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Dawson adjusting to starting MLB role

LOS ANGELES -- It's a frequent situation in athletics. A veteran player filled with experience and wisdom faces competition for his job from a younger guy with superior athletic skills.

For the USC coaches, that scenario was on display this past weekend, when true freshman middle linebacker Lamar Dawson got the start over senior Chris Galippo.

Dawson is an extremely talented player -- the fact that he was handed the fabled No. 55 as soon as he walked on campus gives you an idea of what the USC coaches thought of his potential. That number has been worn by USC stars such as Junior Seau, Willie McGinest, Chris Claiborne and Keith Rivers, so the expectations for Dawson are quite lofty.

Galippo was once a highly-ranked recruit too, a proud player who has battled through multiple back surgeries in a USC career that hasn't gone exactly as planned. Despite all of that, Galippo had fought back to reclaim his starting spot in the middle of the defense and was one of the emotional leaders of the unit.

Dawson showed in fall camp that he was worthy of the high expectations that were placed on him, but his lack of experience prevented him from even playing in the season opener against Minnesota, as the coaches needed Galippo and his experience on the field.

An ankle injury forced Dawson to miss three games (Arizona State, Arizona and California) but his natural skill was showing every time he was out on the field. Coaches and teammates -- including Galippo -- also praised his mental abilities to pick up the defense and learn from the older players.

Meanwhile, the USC defense had begun to play much better, starting with the Cal game, and Galippo was looking forward to maintaining his role as the starter during a stretch run that would include games against some of the top teams in the conference.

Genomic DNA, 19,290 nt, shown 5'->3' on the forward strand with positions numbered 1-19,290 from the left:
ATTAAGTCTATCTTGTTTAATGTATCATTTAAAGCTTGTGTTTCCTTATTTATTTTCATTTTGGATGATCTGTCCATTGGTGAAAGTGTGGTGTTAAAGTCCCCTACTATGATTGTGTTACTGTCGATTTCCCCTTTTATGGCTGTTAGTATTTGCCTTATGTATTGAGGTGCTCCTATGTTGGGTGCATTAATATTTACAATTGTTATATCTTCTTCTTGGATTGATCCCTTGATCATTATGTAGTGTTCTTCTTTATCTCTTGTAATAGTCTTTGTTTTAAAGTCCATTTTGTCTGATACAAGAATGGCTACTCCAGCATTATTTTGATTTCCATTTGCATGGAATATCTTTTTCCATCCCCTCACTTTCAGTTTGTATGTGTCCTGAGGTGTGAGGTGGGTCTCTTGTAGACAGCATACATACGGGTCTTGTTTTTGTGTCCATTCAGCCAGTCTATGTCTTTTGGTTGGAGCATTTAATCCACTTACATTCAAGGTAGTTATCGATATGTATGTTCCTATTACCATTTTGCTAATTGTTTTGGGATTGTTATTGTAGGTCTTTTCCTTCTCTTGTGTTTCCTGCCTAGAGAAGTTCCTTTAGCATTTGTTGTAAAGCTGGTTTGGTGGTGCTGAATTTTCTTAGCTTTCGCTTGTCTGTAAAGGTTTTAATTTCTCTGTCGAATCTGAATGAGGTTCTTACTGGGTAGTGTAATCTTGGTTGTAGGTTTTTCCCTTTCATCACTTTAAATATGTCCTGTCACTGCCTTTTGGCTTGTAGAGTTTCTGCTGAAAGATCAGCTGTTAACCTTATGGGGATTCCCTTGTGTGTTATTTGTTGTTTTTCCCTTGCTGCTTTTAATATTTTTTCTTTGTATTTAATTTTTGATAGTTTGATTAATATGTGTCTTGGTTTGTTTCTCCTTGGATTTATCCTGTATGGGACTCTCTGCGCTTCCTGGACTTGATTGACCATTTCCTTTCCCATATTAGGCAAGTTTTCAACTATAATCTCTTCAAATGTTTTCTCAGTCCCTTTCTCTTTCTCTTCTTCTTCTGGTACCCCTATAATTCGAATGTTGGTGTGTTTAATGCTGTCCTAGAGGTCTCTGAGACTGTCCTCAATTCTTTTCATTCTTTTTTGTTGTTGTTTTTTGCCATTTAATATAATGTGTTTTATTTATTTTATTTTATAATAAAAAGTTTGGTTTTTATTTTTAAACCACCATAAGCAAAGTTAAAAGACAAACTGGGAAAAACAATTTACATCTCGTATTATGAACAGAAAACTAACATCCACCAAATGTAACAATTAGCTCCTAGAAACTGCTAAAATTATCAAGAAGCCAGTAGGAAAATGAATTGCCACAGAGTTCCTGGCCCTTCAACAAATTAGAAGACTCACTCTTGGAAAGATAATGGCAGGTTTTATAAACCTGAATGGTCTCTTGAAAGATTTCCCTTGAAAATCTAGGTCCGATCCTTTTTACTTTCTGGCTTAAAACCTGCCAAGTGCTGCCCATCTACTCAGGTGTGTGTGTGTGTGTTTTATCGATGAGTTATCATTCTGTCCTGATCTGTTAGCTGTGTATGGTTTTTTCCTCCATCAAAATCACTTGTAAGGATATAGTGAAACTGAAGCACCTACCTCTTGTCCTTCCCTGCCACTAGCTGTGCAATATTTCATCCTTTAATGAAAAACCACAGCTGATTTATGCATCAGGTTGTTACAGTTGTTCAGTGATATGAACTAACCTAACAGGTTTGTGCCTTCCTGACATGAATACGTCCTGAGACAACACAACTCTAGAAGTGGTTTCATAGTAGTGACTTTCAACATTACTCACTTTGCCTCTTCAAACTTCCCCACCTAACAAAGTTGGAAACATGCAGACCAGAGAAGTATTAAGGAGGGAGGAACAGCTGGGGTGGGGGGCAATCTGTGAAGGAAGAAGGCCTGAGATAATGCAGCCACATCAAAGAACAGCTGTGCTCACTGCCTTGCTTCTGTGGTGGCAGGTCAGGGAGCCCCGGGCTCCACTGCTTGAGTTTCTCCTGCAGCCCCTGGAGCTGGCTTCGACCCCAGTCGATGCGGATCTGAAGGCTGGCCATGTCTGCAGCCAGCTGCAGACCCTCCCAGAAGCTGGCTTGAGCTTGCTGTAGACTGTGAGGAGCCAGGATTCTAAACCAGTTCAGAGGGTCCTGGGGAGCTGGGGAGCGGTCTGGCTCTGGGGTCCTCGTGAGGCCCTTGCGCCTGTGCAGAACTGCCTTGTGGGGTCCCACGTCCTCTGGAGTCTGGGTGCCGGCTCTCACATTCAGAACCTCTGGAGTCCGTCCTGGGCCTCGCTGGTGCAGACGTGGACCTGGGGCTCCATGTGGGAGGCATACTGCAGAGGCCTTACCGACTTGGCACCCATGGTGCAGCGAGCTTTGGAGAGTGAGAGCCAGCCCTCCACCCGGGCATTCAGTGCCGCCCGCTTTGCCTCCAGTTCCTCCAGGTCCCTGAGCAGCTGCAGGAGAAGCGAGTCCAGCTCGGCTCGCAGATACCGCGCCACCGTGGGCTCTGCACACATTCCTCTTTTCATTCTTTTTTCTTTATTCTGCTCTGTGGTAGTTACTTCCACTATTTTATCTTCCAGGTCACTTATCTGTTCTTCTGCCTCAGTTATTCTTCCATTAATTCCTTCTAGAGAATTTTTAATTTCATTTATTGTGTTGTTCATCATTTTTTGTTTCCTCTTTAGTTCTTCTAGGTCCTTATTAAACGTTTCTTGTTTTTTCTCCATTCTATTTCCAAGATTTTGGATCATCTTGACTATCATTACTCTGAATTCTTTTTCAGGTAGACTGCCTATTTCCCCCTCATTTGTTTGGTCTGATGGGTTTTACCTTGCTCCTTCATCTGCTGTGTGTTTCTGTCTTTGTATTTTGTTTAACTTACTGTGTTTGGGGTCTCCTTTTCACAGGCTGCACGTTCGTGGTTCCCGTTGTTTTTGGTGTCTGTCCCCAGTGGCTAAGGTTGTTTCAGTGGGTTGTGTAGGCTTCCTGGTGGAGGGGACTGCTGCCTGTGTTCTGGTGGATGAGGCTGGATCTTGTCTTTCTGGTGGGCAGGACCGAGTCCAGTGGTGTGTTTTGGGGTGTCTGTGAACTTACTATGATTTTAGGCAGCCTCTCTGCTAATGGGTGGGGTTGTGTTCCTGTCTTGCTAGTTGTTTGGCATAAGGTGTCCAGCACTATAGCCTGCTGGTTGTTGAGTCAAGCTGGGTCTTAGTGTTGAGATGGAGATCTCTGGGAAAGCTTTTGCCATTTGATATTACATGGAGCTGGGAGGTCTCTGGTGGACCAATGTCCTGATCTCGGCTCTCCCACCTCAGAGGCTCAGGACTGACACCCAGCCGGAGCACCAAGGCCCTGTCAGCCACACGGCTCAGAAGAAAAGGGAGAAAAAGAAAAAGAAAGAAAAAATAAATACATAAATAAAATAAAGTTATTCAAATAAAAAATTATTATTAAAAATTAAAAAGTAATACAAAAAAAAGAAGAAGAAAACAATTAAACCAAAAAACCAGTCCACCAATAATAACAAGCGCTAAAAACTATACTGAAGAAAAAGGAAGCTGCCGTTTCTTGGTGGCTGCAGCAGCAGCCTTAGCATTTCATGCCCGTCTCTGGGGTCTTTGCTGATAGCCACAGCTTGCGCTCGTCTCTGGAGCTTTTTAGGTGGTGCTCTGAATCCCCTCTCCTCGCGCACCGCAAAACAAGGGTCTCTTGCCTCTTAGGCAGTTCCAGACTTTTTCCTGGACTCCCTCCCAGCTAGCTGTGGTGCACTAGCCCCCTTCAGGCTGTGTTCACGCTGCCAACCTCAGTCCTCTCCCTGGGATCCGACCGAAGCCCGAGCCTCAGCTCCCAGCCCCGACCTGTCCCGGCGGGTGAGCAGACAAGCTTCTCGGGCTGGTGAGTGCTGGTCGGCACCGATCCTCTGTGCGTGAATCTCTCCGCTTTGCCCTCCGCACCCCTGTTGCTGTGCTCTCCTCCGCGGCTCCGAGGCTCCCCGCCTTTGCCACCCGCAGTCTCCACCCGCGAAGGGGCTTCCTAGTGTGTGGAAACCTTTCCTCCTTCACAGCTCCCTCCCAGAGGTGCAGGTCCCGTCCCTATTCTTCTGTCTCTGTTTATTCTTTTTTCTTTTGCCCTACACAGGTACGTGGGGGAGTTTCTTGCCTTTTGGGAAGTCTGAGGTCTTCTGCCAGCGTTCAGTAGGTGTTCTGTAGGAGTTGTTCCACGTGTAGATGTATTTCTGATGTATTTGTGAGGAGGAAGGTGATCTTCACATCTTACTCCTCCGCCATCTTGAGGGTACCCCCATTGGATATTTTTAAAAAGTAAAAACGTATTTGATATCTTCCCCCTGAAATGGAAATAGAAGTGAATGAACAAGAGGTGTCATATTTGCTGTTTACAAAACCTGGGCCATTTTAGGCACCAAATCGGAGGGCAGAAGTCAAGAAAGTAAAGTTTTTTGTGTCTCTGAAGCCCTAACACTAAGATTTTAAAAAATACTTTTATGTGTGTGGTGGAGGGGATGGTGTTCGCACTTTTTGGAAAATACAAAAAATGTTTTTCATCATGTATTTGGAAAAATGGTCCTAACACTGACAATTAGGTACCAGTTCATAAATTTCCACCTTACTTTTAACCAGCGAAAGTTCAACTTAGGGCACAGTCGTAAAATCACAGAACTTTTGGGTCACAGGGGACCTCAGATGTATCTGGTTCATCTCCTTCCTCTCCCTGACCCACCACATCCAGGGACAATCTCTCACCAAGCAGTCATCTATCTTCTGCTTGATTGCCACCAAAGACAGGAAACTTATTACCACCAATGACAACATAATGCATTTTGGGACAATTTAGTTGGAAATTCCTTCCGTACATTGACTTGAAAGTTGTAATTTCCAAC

As the Trojans prepared to face Colorado last week, the coaches were faced with a tough decision: Stick with Galippo or move the rapidly improving Dawson into the starting lineup. The choice was made to go with the freshman.

"We talked to Chris before the week of practice, and we were up front with him," USC head coach Lane Kiffin said. "We told him he had two choices; he could either practice his tail off and prove us wrong or he could sit around and pout."

The timing of the game against Colorado -- whose offense had struggled mightily -- offered the coaches the chance to make the switch and judge Dawson in a lower-pressure situation to see if he could bring more than what they were getting from Galippo.

"I don't attribute any one thing to the reason for the change," USC linebacker coach Joe Barry said. "Lamar has just become more and more comfortable each week with the calls. He needs to stay at a high level now -- this isn't a move that is set in stone."

Dawson played well enough against the Buffaloes for Kiffin to proclaim him the starter against Washington on Saturday. He tallied four tackles in the game, but he also missed a couple of key tackles that led to big plays. It's all part of a learning process on the field that every player must go through, something Dawson understands.